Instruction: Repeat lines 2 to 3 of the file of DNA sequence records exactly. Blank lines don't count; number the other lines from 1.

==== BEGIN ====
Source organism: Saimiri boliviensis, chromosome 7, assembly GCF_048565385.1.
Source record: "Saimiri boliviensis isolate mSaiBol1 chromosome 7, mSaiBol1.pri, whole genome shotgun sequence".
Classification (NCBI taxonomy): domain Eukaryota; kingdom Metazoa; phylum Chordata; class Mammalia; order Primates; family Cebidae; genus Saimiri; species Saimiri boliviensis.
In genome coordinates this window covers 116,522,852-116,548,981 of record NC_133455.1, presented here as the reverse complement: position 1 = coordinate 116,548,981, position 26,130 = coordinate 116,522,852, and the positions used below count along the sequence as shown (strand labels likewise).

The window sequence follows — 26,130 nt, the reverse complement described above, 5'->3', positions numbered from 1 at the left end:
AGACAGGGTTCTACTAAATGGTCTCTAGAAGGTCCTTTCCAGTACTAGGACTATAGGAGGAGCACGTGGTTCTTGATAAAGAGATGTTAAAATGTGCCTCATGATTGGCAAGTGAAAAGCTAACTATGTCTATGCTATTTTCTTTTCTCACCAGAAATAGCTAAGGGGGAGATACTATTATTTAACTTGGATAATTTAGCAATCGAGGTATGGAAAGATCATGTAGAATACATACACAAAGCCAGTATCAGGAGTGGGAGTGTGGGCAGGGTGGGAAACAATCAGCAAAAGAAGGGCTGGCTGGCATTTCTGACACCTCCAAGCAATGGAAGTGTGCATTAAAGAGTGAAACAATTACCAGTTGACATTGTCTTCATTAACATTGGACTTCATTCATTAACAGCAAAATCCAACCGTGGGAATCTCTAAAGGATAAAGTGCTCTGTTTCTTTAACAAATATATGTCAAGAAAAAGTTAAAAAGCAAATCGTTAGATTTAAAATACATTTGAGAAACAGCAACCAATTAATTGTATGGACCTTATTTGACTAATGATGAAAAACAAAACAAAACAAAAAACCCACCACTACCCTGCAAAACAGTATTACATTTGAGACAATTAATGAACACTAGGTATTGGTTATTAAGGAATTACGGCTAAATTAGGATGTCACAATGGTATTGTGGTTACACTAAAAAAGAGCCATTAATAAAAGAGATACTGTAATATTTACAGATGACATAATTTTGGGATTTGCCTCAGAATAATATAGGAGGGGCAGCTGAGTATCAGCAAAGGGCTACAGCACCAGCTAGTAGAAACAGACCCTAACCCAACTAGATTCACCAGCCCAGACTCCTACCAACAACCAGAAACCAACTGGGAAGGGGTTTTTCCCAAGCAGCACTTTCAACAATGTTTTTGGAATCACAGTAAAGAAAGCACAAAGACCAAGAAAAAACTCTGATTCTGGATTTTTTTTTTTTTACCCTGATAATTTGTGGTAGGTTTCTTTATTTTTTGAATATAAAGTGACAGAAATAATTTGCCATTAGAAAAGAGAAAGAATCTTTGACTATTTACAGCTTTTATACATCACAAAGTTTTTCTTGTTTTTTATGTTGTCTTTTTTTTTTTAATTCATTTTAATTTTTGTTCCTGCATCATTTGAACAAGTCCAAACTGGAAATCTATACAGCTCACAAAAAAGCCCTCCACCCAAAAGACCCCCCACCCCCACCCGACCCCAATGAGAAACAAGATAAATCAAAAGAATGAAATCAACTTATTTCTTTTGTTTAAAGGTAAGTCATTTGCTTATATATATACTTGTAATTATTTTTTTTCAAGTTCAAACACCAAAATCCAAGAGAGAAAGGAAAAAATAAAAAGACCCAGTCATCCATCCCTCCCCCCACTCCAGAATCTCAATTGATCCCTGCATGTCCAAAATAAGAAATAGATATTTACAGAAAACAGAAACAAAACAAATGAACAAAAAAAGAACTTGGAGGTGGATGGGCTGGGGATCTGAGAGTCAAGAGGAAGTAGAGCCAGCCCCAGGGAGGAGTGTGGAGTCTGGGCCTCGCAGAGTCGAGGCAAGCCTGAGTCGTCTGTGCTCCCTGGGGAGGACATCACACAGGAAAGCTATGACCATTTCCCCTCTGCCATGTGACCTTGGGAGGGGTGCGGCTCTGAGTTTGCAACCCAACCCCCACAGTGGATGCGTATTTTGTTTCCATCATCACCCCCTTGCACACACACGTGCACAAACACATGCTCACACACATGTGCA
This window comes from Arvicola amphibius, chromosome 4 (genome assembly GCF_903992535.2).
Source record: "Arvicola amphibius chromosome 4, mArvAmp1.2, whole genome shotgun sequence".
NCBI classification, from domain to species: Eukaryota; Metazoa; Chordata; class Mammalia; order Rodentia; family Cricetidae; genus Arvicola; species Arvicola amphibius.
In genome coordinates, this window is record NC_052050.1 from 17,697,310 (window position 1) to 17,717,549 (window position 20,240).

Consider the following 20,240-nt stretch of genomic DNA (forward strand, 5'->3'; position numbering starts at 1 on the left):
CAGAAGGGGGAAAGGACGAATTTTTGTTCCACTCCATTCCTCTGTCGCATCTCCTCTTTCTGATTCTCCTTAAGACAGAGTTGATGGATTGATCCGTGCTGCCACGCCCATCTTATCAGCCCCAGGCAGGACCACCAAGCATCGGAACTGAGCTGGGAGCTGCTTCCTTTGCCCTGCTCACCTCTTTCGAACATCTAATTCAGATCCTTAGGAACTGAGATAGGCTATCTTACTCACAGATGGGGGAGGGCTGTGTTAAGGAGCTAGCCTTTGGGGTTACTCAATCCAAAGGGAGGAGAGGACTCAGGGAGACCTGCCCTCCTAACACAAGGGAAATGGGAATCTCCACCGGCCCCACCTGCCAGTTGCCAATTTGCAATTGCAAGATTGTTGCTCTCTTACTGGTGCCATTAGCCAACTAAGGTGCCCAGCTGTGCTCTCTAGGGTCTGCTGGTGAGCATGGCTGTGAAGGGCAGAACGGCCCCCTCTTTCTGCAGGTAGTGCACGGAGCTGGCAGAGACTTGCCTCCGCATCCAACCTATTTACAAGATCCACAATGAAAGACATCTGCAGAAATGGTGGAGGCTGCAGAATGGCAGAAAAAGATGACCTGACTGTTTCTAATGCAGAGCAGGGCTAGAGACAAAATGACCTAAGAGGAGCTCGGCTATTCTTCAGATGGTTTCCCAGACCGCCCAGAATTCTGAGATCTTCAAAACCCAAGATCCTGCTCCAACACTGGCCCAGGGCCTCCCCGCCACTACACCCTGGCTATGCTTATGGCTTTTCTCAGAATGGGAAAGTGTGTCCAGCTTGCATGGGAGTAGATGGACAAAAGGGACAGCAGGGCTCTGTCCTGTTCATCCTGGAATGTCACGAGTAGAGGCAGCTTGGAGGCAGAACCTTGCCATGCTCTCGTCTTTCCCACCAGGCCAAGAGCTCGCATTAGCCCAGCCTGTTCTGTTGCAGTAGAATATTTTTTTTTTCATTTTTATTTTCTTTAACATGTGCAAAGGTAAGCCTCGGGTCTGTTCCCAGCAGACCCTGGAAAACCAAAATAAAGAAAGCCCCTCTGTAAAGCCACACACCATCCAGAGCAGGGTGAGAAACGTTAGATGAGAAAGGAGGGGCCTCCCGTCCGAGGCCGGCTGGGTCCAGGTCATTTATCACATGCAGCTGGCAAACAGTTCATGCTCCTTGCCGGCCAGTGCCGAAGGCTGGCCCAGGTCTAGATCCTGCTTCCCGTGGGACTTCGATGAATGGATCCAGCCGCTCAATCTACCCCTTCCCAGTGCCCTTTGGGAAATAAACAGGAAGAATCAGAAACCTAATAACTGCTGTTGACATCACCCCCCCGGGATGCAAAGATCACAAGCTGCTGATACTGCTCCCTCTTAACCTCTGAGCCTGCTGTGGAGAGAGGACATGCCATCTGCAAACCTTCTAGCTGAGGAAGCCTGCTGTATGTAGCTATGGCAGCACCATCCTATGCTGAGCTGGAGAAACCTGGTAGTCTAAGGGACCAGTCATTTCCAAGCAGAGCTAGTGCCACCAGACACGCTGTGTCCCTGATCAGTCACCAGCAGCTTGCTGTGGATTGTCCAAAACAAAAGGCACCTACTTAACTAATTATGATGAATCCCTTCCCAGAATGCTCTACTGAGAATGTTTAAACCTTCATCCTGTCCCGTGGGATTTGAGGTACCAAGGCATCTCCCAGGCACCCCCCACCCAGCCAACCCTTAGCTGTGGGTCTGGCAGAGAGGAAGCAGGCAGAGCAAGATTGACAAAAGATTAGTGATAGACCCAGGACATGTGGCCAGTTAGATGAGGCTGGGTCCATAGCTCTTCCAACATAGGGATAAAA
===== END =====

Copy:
Source record: "Saimiri boliviensis isolate mSaiBol1 chromosome 7, mSaiBol1.pri, whole genome shotgun sequence".
Classification (NCBI taxonomy): domain Eukaryota; kingdom Metazoa; phylum Chordata; class Mammalia; order Primates; family Cebidae; genus Saimiri; species Saimiri boliviensis.